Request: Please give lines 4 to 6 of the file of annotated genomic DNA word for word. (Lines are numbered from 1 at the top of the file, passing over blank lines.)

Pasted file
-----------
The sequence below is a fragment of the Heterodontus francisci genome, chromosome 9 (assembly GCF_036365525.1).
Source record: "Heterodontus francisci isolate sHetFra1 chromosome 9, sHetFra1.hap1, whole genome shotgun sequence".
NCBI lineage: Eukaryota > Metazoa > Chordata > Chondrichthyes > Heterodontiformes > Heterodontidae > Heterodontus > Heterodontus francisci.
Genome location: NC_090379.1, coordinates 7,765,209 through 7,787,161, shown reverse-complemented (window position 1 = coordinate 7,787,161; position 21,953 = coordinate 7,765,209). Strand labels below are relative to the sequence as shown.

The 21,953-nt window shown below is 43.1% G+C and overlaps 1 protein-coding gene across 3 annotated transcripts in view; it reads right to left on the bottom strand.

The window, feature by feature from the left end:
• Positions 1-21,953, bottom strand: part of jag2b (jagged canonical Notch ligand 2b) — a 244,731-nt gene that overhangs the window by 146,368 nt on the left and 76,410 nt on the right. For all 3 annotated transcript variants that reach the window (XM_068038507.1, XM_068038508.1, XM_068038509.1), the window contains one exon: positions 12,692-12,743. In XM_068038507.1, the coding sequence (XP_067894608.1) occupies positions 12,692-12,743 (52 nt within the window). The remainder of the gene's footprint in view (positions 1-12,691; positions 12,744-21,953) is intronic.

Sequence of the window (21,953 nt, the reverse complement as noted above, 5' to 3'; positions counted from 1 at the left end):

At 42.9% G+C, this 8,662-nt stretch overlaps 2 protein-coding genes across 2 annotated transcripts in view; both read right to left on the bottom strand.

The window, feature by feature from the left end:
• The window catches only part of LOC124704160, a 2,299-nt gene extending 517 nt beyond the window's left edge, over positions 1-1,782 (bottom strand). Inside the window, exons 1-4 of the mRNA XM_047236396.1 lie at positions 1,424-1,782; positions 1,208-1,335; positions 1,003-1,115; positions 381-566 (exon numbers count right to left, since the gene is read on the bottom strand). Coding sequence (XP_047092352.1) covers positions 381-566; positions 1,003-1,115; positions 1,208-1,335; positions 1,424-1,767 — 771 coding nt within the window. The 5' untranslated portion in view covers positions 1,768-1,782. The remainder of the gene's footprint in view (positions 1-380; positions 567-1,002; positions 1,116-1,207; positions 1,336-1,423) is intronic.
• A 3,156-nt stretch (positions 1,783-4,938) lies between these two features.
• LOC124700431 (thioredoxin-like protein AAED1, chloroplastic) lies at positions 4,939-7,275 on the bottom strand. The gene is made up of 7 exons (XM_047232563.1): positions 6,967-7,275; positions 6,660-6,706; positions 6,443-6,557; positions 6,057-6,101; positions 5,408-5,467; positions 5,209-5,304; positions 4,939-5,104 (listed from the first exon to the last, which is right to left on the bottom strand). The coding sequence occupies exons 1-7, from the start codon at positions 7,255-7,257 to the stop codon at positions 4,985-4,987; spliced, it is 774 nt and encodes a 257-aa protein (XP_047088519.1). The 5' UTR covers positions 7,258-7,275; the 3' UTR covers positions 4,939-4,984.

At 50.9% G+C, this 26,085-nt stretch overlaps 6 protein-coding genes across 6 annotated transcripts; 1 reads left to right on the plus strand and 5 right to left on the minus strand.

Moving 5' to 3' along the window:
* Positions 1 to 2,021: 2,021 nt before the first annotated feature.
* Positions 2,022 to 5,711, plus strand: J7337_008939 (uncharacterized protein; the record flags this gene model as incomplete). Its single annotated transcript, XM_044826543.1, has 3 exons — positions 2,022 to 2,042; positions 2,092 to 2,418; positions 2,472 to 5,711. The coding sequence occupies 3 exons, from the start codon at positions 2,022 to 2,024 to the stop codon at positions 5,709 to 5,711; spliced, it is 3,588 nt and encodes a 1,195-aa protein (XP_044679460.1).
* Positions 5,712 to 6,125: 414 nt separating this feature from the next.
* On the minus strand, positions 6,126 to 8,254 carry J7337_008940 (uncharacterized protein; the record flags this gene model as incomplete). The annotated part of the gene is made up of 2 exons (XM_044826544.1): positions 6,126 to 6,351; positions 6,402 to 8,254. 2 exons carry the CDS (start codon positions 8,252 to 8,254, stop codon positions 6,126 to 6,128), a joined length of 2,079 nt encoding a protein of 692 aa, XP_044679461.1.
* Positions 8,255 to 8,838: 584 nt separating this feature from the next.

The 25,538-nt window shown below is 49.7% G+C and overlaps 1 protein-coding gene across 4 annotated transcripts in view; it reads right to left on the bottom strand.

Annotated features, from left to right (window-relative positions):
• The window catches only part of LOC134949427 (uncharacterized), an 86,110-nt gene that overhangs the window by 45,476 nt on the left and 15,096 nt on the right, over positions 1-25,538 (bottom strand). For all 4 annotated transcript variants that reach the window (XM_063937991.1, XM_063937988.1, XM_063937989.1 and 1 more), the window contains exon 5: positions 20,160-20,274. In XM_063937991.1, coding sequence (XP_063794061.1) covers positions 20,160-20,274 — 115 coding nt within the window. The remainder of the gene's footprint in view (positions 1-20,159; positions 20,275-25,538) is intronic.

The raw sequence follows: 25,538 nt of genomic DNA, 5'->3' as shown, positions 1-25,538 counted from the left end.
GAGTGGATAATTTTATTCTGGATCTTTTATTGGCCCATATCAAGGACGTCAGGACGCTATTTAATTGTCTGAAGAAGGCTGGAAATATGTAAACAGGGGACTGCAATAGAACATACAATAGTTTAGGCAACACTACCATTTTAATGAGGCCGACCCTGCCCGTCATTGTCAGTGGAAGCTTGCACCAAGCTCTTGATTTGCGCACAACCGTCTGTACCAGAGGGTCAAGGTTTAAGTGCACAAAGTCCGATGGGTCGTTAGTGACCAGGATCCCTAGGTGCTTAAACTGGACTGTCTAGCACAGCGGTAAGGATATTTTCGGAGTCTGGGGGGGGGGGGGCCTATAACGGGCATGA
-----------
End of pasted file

Genome location: NC_090379.1, coordinates 7,765,209 through 7,787,161, shown reverse-complemented (window position 1 = coordinate 7,787,161; position 21,953 = coordinate 7,765,209). Strand labels below are relative to the sequence as shown.

The 21,953-nt window shown below is 43.1% G+C and overlaps 1 protein-coding gene across 3 annotated transcripts in view; it reads right to left on the bottom strand.

The window, feature by feature from the left end: